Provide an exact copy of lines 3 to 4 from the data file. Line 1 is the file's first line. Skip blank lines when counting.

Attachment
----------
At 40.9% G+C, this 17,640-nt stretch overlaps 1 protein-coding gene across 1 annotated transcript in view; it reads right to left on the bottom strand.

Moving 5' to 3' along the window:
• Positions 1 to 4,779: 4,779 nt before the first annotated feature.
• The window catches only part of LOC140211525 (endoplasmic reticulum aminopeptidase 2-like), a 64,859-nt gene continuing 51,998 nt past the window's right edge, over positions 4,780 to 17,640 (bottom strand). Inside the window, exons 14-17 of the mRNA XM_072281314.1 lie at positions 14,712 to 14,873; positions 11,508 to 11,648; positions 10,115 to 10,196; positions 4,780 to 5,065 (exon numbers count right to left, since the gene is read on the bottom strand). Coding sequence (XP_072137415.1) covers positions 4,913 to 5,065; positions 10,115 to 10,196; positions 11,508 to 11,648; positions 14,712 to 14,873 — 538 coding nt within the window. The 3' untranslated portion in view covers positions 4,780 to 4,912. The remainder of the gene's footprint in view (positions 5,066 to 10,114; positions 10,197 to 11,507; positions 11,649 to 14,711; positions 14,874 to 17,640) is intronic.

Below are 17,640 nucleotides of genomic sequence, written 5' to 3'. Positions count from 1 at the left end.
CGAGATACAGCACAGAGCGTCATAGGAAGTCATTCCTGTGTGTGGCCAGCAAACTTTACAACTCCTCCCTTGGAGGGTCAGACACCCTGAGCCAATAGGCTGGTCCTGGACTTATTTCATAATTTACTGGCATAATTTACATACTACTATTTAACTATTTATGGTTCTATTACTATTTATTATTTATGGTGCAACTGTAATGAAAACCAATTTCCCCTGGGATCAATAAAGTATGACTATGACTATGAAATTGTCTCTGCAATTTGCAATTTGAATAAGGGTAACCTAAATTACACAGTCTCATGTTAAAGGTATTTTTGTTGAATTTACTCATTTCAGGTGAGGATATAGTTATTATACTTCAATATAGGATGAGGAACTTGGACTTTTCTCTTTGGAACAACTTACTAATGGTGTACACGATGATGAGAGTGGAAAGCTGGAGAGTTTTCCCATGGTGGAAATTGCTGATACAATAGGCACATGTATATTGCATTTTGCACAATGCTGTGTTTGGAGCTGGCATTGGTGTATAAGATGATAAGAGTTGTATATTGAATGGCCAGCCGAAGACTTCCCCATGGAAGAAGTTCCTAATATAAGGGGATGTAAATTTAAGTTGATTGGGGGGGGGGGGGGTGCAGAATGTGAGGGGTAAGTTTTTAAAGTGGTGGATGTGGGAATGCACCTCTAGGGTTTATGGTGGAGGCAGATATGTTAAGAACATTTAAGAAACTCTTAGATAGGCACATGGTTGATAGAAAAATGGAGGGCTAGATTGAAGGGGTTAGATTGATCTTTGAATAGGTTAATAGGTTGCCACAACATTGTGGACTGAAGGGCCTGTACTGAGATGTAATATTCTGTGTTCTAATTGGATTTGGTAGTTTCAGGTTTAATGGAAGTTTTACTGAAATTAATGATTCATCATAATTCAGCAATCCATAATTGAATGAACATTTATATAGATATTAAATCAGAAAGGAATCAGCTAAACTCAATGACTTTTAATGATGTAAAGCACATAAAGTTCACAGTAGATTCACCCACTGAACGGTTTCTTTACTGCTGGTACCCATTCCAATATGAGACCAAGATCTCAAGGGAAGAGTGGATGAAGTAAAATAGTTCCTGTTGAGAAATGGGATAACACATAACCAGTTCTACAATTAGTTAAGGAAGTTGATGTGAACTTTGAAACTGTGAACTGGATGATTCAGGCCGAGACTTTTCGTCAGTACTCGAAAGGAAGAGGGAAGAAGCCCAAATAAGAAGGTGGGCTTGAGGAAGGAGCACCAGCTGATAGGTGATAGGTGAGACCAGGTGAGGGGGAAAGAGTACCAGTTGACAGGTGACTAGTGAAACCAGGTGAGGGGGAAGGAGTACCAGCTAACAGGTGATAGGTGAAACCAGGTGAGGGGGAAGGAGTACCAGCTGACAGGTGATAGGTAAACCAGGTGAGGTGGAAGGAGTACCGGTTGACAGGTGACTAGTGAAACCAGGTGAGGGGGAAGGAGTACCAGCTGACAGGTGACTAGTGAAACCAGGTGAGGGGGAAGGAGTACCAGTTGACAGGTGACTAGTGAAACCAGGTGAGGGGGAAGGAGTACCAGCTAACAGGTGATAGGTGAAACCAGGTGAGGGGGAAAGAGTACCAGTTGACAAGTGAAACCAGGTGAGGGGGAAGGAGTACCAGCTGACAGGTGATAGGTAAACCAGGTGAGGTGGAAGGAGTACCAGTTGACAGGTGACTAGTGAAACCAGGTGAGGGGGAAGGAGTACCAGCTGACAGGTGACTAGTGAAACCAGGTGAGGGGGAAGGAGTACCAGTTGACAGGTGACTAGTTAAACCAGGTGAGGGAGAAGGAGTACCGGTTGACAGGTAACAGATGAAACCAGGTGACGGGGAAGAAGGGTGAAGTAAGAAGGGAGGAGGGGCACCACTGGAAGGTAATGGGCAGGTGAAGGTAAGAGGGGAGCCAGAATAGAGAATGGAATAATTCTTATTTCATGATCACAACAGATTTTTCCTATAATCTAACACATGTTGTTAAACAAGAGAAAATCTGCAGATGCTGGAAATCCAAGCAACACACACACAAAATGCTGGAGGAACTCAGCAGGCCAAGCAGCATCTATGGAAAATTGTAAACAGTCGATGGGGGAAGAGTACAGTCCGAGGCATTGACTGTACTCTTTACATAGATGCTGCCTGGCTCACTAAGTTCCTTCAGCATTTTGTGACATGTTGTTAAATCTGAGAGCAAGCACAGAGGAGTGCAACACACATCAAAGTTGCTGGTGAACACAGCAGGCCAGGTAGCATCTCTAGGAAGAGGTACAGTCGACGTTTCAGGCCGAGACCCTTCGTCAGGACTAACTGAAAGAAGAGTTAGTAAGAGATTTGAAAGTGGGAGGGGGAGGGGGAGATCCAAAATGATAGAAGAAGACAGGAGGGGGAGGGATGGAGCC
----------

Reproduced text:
• Positions 1 to 4,779: 4,779 nt before the first annotated feature.
• The window catches only part of LOC140211525 (endoplasmic reticulum aminopeptidase 2-like), a 64,859-nt gene continuing 51,998 nt past the window's right edge, over positions 4,780 to 17,640 (bottom strand). Inside the window, exons 14-17 of the mRNA XM_072281314.1 lie at positions 14,712 to 14,873; positions 11,508 to 11,648; positions 10,115 to 10,196; positions 4,780 to 5,065 (exon numbers count right to left, since the gene is read on the bottom strand). Coding sequence (XP_072137415.1) covers positions 4,913 to 5,065; positions 10,115 to 10,196; positions 11,508 to 11,648; positions 14,712 to 14,873 — 538 coding nt within the window. The 3' untranslated portion in view covers positions 4,780 to 4,912. The remainder of the gene's footprint in view (positions 5,066 to 10,114; positions 10,197 to 11,507; positions 11,649 to 14,711; positions 14,874 to 17,640) is intronic.